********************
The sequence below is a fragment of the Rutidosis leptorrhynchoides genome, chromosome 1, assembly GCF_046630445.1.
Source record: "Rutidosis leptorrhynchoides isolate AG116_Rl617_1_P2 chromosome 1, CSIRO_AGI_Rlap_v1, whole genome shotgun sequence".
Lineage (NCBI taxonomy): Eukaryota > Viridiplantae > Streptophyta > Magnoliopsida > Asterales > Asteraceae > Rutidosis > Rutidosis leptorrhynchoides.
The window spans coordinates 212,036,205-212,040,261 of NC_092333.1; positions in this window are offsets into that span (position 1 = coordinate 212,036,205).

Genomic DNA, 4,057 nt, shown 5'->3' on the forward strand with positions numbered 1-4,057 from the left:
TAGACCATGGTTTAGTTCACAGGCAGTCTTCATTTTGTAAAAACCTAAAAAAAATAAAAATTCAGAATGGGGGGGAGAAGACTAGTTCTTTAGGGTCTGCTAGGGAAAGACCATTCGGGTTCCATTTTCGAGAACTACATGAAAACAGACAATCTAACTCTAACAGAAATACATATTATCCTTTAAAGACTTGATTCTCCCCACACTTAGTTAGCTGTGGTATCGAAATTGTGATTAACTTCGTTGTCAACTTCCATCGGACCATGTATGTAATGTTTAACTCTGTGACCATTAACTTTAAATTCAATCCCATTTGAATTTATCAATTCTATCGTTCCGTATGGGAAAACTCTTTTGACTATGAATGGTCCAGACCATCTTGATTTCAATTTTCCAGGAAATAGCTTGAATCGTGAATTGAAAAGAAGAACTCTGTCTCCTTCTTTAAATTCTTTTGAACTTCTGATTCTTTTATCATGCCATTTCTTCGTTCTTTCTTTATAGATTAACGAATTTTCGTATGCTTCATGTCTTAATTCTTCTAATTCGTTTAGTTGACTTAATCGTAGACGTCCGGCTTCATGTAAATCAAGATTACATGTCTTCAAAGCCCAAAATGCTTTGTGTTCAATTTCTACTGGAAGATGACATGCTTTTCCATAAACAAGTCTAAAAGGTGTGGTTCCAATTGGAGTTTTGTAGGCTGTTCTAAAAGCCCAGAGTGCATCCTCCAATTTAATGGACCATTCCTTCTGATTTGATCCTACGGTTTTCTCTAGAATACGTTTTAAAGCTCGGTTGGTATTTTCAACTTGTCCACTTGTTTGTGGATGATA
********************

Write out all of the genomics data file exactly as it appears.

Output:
The sequence below is a fragment of the Rutidosis leptorrhynchoides genome, chromosome 1, assembly GCF_046630445.1.
Source record: "Rutidosis leptorrhynchoides isolate AG116_Rl617_1_P2 chromosome 1, CSIRO_AGI_Rlap_v1, whole genome shotgun sequence".
Lineage (NCBI taxonomy): Eukaryota > Viridiplantae > Streptophyta > Magnoliopsida > Asterales > Asteraceae > Rutidosis > Rutidosis leptorrhynchoides.
The window spans coordinates 212,036,205-212,040,261 of NC_092333.1; positions in this window are offsets into that span (position 1 = coordinate 212,036,205).

Genomic DNA, 4,057 nt, shown 5'->3' on the forward strand with positions numbered 1-4,057 from the left:
TAGACCATGGTTTAGTTCACAGGCAGTCTTCATTTTGTAAAAACCTAAAAAAAATAAAAATTCAGAATGGGGGGGAGAAGACTAGTTCTTTAGGGTCTGCTAGGGAAAGACCATTCGGGTTCCATTTTCGAGAACTACATGAAAACAGACAATCTAACTCTAACAGAAATACATATTATCCTTTAAAGACTTGATTCTCCCCACACTTAGTTAGCTGTGGTATCGAAATTGTGATTAACTTCGTTGTCAACTTCCATCGGACCATGTATGTAATGTTTAACTCTGTGACCATTAACTTTAAATTCAATCCCATTTGAATTTATCAATTCTATCGTTCCGTATGGGAAAACTCTTTTGACTATGAATGGTCCAGACCATCTTGATTTCAATTTTCCAGGAAATAGCTTGAATCGTGAATTGAAAAGAAGAACTCTGTCTCCTTCTTTAAATTCTTTTGAACTTCTGATTCTTTTATCATGCCATTTCTTCGTTCTTTCTTTATAGATTAACGAATTTTCGTATGCTTCATGTCTTAATTCTTCTAATTCGTTTAGTTGACTTAATCGTAGACGTCCGGCTTCATGTAAATCAAGATTACATGTCTTCAAAGCCCAAAATGCTTTGTGTTCAATTTCTACTGGAAGATGACATGCTTTTCCATAAACAAGTCTAAAAGGTGTGGTTCCAATTGGAGTTTTGTAGGCTGTTCTAAAAGCCCAGAGTGCATCCTCCAATTTAATGGACCATTCCTTCTGATTTGATCCTACGGTTTTCTCTAGAATACGTTTTAAAGCTCGGTTGGTATTTTCAACTTGTCCACTTGTTTGTGGATGATA